But David L. Hudson Jr., a scholar at the First Amendment Center at Vanderbilt University, said the lower courts were still sorting out the implications of the Supreme Court’s decisions involving job-related speech.

“The question of when employees can be disciplined for off-duty speech is hazy,” he said. “Part of our core nature is what we do for a living, and to prohibit somebody from engaging in any kind of expression related to their job is arguably too broad.”

In fact, the Albuquerque policy has met some resistance from the rank and file. Joey Sigala, president of the Albuquerque Police Officers’ Association, said that while the department was entitled to dictate what officers wear and say on the clock, “I don’t believe they have the right to tell us what to do outside of that.”

He said that requiring officers to get permission before posting pictures involving department insignia made it difficult to share news about awards or honors spontaneously with family and friends. “They’re taking away the ability to demonstrate the good, as well as the bad,” he said.

Chief Ray Schultz of the Albuquerque police said that department officials researched policies from around the nation before developing their own.

“You need to get a handle on this very quickly, because this has the potential to damage the reputation of the organization and also adversely affect you in the courtroom,” Chief Schultz said, adding that some social media sites appeared to be “like the bathroom wall of 20 years ago, except now the entire world can see it.”

His department, he said, has hired a compliance officer to investigate the online presence of any police officer “who comes to the attention of the department,” by examining social network pages and running the officer’s name through Google.

Media coverage is often what prompts a department into action. The Indiana State Police initiated its policy after WTHR in Indianapolis discovered photos of drunken revels on a trooper’s Facebook page. One showed the trooper, Chris Pestow, with a .357 Magnum pointed at his head. He also posted a comment about a homeless man beaten by police officers in California, saying, “These people should have died when they were young, anyway, i’m just doing them a favor,” according to the report by WTHR.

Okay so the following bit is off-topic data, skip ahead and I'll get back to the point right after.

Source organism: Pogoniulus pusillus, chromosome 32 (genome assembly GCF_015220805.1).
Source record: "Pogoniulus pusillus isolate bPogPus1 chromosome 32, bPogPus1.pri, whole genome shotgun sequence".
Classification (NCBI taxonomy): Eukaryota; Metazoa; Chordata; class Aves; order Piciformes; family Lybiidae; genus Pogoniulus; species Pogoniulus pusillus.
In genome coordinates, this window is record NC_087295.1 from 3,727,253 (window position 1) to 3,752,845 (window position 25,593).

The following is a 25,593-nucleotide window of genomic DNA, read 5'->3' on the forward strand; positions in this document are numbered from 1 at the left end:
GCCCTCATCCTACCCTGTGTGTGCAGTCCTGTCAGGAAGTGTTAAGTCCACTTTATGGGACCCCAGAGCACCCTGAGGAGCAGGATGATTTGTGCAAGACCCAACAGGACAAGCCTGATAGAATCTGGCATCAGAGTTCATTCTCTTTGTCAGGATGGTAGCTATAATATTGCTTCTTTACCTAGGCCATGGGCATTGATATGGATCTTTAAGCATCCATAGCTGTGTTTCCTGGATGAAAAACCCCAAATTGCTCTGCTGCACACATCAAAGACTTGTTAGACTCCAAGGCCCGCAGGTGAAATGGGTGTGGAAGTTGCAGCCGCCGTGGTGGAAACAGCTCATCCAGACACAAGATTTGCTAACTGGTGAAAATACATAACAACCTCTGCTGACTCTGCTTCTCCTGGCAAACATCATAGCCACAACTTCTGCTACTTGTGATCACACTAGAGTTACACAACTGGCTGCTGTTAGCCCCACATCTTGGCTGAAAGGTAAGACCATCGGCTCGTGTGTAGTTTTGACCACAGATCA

After the controversy, Trooper Pestow resigned, said First Sgt. David Bursten, a spokesman for the State Police. He said he instructs new police officers, “Don’t do or say anything that you wouldn’t be proud to have your mother see or hear.”

“That really sums it up,” he said.

Asked about his experience, Mr. Pestow said in an e-mail, “A written policy concerning social media from the Indiana State Police prior to my unfortunate misstep would have benefited me considerably.”

Chief Joseph E. Thomas Jr. of the Southfield, Mich., police said that when it comes to social media, it is important for departments to enforce discipline even for small infractions. He cited one instance when an officer photographed goats on a resident’s rooftop before confiscating the animals, then posted the photos. The officer was told to remove the photos from the site and given a verbal reprimand.

“That was cute and it was something that did not harm anybody, but it’s inappropriate,” Chief Thomas said.

He said department officials routinely checked police recruits’ social networking pages when they apply for a job. In one case, he said, a candidate posted this update on Facebook:

“Just returned from the interview with the Southfield Police Department and I can’t wait to get a gun and kick some ass.”

He was rejected.